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  • Synonyms
  • Signs & Symptoms
  • Causes
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Coffin-Siris Syndrome


Last updated: July 06, 2022
Years published: 1986, 1990, 1994, 1999, 2000, 2002, 2014, 2015, 2018, 2022


NORD gratefully acknowledges Bianca Fox, NORD Editorial Intern from the University of Notre Dame, and Samantha A. Vergano, MD, FAAP, Attending Physician, Division of Medical Genetics and Metabolism, Children’s Hospital of The King’s Daughters, Norfolk, VA, for assistance in the preparation of this report.

Disease Overview

Coffin-Siris syndrome (CSS) is a rare genetic disorder that may be evident at birth (congenital). The disorder may be characterized by abnormalities of the head and facial (craniofacial) area, resulting in a coarse facial appearance. Craniofacial malformations may include an abnormally small head (microcephaly) or large head (macrocephaly); a wide nose with a low nasal bridge; a wide mouth with thick, prominent lips; thick eyebrows and eyelashes or excess hair growth in unusual places such as the back (hypertrichosis); and sparse scalp hair. In addition, affected infants and children may have short fifth fingers (“pinkies”) and toes with underdeveloped (hypoplastic) or absent nails; other malformations of the fingers and toes and eye abnormalities. Feeding difficulties and frequent respiratory infections during infancy, diminished muscle tone (hypotonia), abnormal looseness (laxity) of the joints, delayed bone age, developmental delays, hearing loss, and intellectual disability may also be present. The specific symptoms and severity can vary among affected individuals. Treatment is directed towards the symptoms that are present in an individual with CSS.

Pathogenic gene variants (mutations) in seven different genes, ARID1A, ARID1B, ARID2, SMARCA4, SMARCB1, SMARCE1 and SOX11 have been found to cause CSS. Pathogenic variants in the DPF2 gene have also recently been described in individuals with a “Coffin-Siris like” appearance (phenotype). Researchers believe that CSS can be inherited in an autosomal dominant pattern, but most cases appear to be the result of a new mutation that is not inherited.

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  • CSS
  • fifth digit syndrome
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Signs & Symptoms

CSS is characterized by distinctive abnormalities of the head and facial (craniofacial) region with affected individuals often described as having coarse facial features that become more prominent with age. Affected individuals may have an unusually small or large head (micro- or macrocephaly); a wide mouth with full, prominent lips; a broad nasal tip; a low nasal bridge and an abnormally long vertical groove between the nose and the upper lip (philtrum). Additional features may include thick eyebrows, long eyelashes and generalized excessive hair growth (hypertrichosis) with the exception of the scalp hair, which tends to be relatively sparse (scalp hypotrichosis). Reports suggest that sparse scalp hair improves with age.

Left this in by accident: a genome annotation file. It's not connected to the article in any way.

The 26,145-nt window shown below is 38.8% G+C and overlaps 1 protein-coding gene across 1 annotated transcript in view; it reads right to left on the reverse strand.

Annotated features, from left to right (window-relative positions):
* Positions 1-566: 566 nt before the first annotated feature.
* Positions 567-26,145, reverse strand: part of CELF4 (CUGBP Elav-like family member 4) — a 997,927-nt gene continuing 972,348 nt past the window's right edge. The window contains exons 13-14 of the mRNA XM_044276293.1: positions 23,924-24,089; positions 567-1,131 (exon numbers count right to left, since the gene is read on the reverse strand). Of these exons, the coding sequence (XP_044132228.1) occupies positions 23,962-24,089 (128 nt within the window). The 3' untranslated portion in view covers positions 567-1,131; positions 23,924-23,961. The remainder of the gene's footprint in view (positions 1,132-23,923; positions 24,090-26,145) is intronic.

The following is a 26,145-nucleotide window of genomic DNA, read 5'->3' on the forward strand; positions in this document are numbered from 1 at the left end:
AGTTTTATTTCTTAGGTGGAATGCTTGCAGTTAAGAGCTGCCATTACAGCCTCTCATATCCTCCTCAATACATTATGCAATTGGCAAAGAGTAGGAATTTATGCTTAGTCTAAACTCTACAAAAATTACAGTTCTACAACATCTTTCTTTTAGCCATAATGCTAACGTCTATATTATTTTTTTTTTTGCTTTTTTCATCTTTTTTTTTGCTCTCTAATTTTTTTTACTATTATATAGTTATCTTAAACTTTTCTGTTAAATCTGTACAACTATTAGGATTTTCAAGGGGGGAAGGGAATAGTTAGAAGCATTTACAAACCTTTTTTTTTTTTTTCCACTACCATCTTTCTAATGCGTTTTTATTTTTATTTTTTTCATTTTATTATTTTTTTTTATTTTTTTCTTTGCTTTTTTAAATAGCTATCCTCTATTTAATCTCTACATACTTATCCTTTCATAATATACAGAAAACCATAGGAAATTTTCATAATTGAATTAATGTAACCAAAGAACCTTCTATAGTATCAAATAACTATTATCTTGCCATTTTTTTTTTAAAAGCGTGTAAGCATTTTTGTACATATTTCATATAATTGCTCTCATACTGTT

Individuals with CSS may also have characteristic skeletal abnormalities. For example, certain fingers and toes (digits), particularly the fifth fingers (“pinkies”) and toes may be unusually short due to absence or underdevelopment (hypoplasia) of the end bones (terminal phalanges) within these digits. The fingernails and toenails may also be underdeveloped or absent. Additional abnormalities may include dislocation of the inner forearm bone (radius) at the elbow, deformity of the hip (coxa valga) or unusually small or absent kneecaps (patellae). However, there are individuals with CSS who do not have the classic fifth digit findings.

Early in life, infants with CSS typically experience feeding difficulties, vomiting, slow growth and weight gain (failure to thrive) which may have begun while the infant was still in the womb (intrauterine growth retardation), and frequent respiratory infections. In addition, affected infants and children may have hypotonia, abnormally loose joints, delayed bone age (2 to 3 years behind the chronological age) and mild to severe intellectual disability. Affected infants and children may also have mild to severe speech delays, where expressive language is affected more severely than receptive language, as well as moderate to severe delays in motor skills such as sitting and walking. Reports suggest that on average, affected children learn to sit up at 12 months (typically occurs at 6 to 8 months), walk at 30 months (typically occurs at 9 to 18 months) and speak at 24 months (typically begins around 12 months).